AP Photo/Darron Cummings
President-elect Donald Trump claimed a big win Wednesday when he announced he had successfully pressured Carrier Corporation not to move some of its production facilities from Indiana to Mexico.
While the company will still shift some production south of the border, the change of plans will save about 1,000 jobs in Indiana.
Trump plans a celebratory visit to the state on Thursday.
While the circumstances of the arrangement aren’t clear — there appears to have been some sort of state-level tax relief offered to the company — the implications are troubling to advocates of free trade and laissez-faire capitalism.
Carrier’s parent company, United Technologies, also likely saw some benefits to currying favor with the incoming president — its defense contracts with the federal government are worth tens of billions of dollars.
Analysts said the company stood to lose out on millions in savings by leaving some production in Indiana, even with the tax savings on offer.
The Carrier deal marks the second time in a matter of weeks that Trump has announced that he had personally intervened to change the decision-making of a private sector company.
On November 17, he took credit for a change in plans by Ford that prevented a production line for the Lincoln MKC sport utility vehicle moving from Kentucky to Mexico. (Though Trump suggested he had saved jobs, Ford’s original plan had been to make a different vehicle at the same Kentucky plant.)
“This is not a precedent we want to see — American presidents aren’t supposed to interfere on behalf of individual companies,” said David Boaz, executive vice president of the Cato Institute, a libertarian think tank in Washington.
“When the president does it himself it makes clear that this is a crony economy, to benefit the president’s friends, and that individual companies can be subject to pressure and punishment directly at the hands of the president. That’s not something that normally characterizes a democratic or republican form of government.”
He added, “Frankly, it brings to mind the term ‘banana republic.’”
In general, the federal government has tried to avoid implementing what’s known as industrial policy in the United States. And U.S. lawmakers over the years have frequently railed at the country’s economic competitors, like Japan, who have used government policies to give a competitive advantage to a specific industry.
However, there have been forays into something like industrial policy in the past: John F. Kennedy, in 1962, bullied the steel industry into backing down on a price increase. Twenty years later, Ronald Reagan would slap 100% tariffs on some Japanese electronics, and pressure Japanese carmakers to voluntarily reduce the number of vehicles they were exporting to the U.S.
But such moves have, historically, been relatively rare in the U.S., compared to other countries, and a president’s personal intervention into an individual company’s decision-making process is all but unheard of.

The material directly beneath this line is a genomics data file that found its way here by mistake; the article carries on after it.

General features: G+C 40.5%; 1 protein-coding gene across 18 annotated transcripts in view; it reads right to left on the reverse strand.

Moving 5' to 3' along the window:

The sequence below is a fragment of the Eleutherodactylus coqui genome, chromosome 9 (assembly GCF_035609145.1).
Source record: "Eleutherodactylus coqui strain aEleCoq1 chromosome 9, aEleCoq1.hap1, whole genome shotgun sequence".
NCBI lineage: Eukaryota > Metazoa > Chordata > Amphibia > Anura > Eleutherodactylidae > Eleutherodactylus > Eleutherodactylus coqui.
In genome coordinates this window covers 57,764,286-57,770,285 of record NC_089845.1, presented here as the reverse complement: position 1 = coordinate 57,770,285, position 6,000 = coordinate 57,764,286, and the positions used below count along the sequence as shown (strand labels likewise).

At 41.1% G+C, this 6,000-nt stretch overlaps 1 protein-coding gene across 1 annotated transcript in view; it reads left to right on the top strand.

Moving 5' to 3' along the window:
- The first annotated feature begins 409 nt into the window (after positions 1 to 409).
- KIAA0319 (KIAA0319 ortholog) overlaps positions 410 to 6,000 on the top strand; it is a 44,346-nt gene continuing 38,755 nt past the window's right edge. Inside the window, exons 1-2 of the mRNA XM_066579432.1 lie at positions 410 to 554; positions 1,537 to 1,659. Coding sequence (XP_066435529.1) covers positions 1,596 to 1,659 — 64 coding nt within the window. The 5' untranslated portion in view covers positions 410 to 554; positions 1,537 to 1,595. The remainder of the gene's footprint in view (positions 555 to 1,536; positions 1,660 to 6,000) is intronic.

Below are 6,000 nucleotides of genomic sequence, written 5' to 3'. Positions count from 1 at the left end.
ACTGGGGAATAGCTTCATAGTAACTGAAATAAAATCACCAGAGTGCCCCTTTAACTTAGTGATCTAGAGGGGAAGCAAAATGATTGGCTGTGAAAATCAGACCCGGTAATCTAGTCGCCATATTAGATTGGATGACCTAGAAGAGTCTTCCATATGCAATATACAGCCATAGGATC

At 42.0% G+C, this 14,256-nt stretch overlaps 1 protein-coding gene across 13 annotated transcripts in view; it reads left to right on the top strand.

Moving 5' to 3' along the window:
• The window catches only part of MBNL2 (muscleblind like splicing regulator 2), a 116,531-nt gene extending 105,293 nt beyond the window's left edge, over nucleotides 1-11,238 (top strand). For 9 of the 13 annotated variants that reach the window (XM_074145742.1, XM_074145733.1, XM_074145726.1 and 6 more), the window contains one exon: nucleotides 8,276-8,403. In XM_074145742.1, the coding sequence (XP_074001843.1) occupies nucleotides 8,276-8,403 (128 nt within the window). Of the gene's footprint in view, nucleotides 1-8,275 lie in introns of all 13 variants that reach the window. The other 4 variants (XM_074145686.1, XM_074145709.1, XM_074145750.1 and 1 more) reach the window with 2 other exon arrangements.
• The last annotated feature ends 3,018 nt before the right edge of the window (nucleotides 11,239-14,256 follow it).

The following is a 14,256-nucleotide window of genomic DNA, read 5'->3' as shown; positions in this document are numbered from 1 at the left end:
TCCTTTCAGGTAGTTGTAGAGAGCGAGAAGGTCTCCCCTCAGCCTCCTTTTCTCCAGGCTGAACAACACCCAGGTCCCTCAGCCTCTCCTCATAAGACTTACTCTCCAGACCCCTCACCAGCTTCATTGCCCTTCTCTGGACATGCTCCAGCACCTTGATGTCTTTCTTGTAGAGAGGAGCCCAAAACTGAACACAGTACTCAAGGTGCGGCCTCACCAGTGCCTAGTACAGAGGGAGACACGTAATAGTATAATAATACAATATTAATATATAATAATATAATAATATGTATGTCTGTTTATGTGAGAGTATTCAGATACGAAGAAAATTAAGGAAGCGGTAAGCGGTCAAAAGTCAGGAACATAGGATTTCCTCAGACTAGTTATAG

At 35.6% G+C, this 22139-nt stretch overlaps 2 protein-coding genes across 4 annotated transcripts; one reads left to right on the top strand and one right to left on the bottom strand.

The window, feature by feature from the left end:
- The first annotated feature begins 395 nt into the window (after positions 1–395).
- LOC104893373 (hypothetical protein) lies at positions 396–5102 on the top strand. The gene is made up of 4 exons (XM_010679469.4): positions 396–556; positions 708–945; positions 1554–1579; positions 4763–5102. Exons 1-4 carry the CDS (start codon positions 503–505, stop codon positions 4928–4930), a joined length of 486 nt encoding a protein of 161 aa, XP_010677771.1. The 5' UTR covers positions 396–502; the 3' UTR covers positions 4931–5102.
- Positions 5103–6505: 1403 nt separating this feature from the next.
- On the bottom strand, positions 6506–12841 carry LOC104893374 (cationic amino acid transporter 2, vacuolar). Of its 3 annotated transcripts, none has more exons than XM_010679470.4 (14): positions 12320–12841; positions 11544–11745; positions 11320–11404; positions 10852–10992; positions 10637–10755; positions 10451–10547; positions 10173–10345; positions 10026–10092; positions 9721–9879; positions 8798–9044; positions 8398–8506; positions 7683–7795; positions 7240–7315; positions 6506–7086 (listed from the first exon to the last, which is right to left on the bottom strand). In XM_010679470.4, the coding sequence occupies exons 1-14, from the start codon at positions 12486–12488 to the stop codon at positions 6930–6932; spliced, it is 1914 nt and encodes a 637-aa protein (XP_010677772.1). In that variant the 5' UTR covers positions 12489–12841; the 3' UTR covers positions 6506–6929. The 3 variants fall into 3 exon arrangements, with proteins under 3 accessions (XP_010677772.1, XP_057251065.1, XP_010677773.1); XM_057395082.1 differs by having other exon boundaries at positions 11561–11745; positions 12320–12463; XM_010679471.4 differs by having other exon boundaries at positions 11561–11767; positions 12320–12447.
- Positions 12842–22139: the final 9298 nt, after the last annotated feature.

AP Photo/Darron Cummings
On Wednesday morning, though, two key Trump appointees — prospective Treasury Secretary Steve Mnuchin and his counterpart at the Commerce Department, Wilbur Ross — celebrated the Carrier deal on CNBC and made it clear that this will be business as usual in a Trump administration.
Ross called the deal a “great present from the president — here we have a trade victory before we even come into office.”
Mnuchin added, “This started because the president-elect called up the CEO of United Technologies [Carrier’s parent company] and said, ‘It’s important to keep jobs here.’ Wilbur and I will continue that.”
Representatives of the business-friendly U.S. Chamber of Commerce and the Competitive Enterprise Institute declined to comment on the question of whether, as a matter of policy, the president ought to be getting involved in firms’ business decisions. There was no response to a request for comment from the Business Roundtable.
But to Boaz at Cato, the pitfalls seem painfully obvious.
“It may backfire on President Trump, because he can do this once or twice but he can’t do it consistently without really screwing up the economy,” he said. “Part of this is the president picking individual groups of workers and saying, ‘I will help them’ without a sense of what that does to the economy as a whole.
“Once you do it, then you’re going to have people in Ohio saying, ‘Why don’t you stop this company from moving its plant? Why’d you do it for Carrier and the workers in Indiana, but you’re not doing it for the workers in Ohio?’”
He warned, “If other companies start calling Wilbur Ross and saying, ‘He did it for Carrier, can’t he do it for us?’ then it will introduce real inefficiency into the economic system and into the decisions of investors.”
There is also a real question as to whether Trump could affect companies’ decision-making on a regular basis if he really is inclined to try. The Carrier deal may have been easier than most because of a combination of United Technologies’ reliance on federal contracts and the fact that Trump’s vice president, Mike Pence, is currently the governor of Indiana.
It’s not clear that Trump would have similar leverage over a different firm in a different state.
Carrier, in a statement late Wednesday, said the change in its plans "is possible because the incoming Trump-Pence administration has emphasized to us its commitment to support the business community and create an improved, more competitive U.S. business climate. The incentives offered by the state were an important consideration."
The company also said, "This agreement in no way diminishes our belief in the benefits of free trade and that the forces of globalization will continue to require solutions for the long-term competitiveness of the U.S. and of American workers moving forward."